by Scott McClallen
The city of Dearborn plans to restructure health care benefits and cut spending as it faces a $22 million deficit equivalent to firing 349 full-time employees.
The Metro Detroit city cited rising costs for the deficit, including $3.2 million in wage and benefit increases, $2.7 million for deferred fleet maintenance, and $1.2 million for increased fuel and other supplies.
However, budget details note the city has consistently spent more than it collected in revenue.
Dearborn Mayor Abdullah Hammoud (pictured above) told residents at a public meeting last week: “You are not going to lose benefits,” Fox2 reported. “At no point in time will the rug ever be pulled away from them, we never want to do that.”
“There are some modest changes that have occurred to retirees,” he continued. “There will be a $250 deductible for those who have Medicare, if you don’t have the means of affording, there’s no deductible and for those not eligible for Medicare there’s a $500 deductible.”
The city is trying to solve the $22.2 million deficit through the following:
- $6.4 million by restructuring health care benefits.
- $3.5 million by deferring capital projects.
- $1.8 million by reducing annual required contributions.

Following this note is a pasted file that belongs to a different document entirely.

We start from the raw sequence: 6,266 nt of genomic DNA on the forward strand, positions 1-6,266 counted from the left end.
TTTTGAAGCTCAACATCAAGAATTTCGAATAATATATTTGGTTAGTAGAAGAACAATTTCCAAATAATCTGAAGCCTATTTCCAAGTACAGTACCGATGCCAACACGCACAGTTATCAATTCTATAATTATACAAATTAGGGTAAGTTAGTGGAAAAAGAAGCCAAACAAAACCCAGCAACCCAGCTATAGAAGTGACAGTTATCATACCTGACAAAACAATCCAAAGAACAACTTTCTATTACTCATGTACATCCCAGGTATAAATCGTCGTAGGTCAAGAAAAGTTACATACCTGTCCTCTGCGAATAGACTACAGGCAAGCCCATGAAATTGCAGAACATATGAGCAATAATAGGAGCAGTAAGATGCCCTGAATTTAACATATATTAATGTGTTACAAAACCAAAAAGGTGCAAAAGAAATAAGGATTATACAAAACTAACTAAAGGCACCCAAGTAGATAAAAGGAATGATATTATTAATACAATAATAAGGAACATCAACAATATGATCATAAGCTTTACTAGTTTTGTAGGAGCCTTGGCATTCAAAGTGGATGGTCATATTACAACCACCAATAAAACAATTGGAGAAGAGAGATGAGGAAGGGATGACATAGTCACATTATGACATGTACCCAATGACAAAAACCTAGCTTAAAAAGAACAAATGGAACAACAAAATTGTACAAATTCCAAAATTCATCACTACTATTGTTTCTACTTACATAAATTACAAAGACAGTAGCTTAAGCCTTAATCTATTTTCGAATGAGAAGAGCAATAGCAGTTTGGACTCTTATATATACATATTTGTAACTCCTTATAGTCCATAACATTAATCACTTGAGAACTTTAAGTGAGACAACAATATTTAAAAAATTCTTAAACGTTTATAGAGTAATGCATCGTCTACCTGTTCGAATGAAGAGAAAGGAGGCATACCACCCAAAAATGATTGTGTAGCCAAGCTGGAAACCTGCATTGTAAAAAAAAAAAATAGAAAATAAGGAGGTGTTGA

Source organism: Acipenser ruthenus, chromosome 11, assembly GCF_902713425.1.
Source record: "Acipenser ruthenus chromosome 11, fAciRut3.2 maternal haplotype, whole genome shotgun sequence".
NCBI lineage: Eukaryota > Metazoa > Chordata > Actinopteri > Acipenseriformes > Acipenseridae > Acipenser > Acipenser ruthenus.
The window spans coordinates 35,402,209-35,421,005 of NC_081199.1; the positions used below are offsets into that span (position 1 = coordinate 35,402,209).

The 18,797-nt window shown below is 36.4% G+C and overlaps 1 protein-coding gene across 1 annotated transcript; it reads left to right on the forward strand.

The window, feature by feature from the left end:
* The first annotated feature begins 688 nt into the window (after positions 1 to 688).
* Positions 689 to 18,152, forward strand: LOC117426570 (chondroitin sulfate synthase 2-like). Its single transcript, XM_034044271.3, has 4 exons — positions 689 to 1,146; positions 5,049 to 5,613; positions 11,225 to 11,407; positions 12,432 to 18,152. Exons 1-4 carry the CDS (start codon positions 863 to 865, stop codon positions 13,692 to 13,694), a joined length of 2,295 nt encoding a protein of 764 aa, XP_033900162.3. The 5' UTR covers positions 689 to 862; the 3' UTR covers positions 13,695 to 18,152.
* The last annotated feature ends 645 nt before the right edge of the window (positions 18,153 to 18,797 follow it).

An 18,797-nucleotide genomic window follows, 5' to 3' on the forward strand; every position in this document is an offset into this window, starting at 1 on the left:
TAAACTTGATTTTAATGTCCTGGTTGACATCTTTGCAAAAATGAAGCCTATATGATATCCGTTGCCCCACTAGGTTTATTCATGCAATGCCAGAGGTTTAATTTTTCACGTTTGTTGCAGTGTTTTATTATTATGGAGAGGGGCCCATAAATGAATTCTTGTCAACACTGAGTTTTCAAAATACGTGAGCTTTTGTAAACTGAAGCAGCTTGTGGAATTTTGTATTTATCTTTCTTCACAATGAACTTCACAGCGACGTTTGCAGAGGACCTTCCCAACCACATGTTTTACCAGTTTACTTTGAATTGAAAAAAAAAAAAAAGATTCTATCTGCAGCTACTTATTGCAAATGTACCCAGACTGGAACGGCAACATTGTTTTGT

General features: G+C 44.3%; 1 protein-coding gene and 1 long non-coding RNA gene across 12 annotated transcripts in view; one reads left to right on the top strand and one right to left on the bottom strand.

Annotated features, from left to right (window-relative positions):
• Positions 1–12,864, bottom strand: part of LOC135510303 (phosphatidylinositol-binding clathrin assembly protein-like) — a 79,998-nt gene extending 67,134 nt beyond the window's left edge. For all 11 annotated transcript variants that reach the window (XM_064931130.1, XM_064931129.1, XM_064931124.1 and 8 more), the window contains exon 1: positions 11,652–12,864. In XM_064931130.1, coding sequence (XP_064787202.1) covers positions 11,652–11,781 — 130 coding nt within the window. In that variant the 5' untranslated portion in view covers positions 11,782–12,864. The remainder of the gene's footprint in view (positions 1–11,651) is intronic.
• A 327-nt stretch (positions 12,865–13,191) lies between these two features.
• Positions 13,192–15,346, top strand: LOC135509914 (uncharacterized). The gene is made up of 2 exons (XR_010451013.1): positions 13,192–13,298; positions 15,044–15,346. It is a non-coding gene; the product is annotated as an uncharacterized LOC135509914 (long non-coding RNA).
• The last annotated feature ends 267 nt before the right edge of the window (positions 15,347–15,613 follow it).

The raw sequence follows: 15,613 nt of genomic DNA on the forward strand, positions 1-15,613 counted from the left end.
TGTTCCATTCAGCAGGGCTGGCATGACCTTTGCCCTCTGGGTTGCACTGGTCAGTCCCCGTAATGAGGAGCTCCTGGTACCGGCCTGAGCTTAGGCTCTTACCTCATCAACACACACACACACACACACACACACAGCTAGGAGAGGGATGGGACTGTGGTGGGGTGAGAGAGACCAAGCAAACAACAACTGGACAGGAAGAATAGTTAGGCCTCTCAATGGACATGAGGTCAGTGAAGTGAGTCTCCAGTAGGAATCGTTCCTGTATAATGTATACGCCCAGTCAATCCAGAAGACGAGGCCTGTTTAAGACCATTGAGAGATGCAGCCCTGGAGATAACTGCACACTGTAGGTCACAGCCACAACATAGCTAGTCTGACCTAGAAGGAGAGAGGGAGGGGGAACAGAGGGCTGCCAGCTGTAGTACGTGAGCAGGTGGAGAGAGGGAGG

- $950,000 via slashing a technology and innovation credit.
- $515,000 by lowering contracting costs.
- $500,000 by cutting a facility lease credit.
- $400,000 by reducing staffing.
Dearborn reported lost $11.5 million from property tax decreases over fiscal year 2022.
The city reported some boosted revenue, including $2.2 million collected in police enforcement, $1.4 million from census revenue sharing, and $1 million from permit fees and sharing services.
As of June 2021, Dearborn’s Other-Post-Employment Benefits health care benefits were 67% funded. A March 29, 2022 briefing says as of June 2021 Dearborn’s pension systems are better funded than its retiree health care system.
“Unlike the pension systems, the retiree health care system faces significant cost increases each year, which increases the annual liability for the city,” the brief says.
The city of Dearborn hasn’t responded to multiple requests for comment.
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Scott McClallen is a staff writer covering Michigan and Minnesota for The Center Square. A graduate of Hillsdale College, his work has appeared on Forbes.com and FEE.org.
Photo “Mayor Abdullah Hammoud” by Mayor Abdullah Hammoud and “Dearborn, Michigan” by WeaponizingArchitecture CC4.0.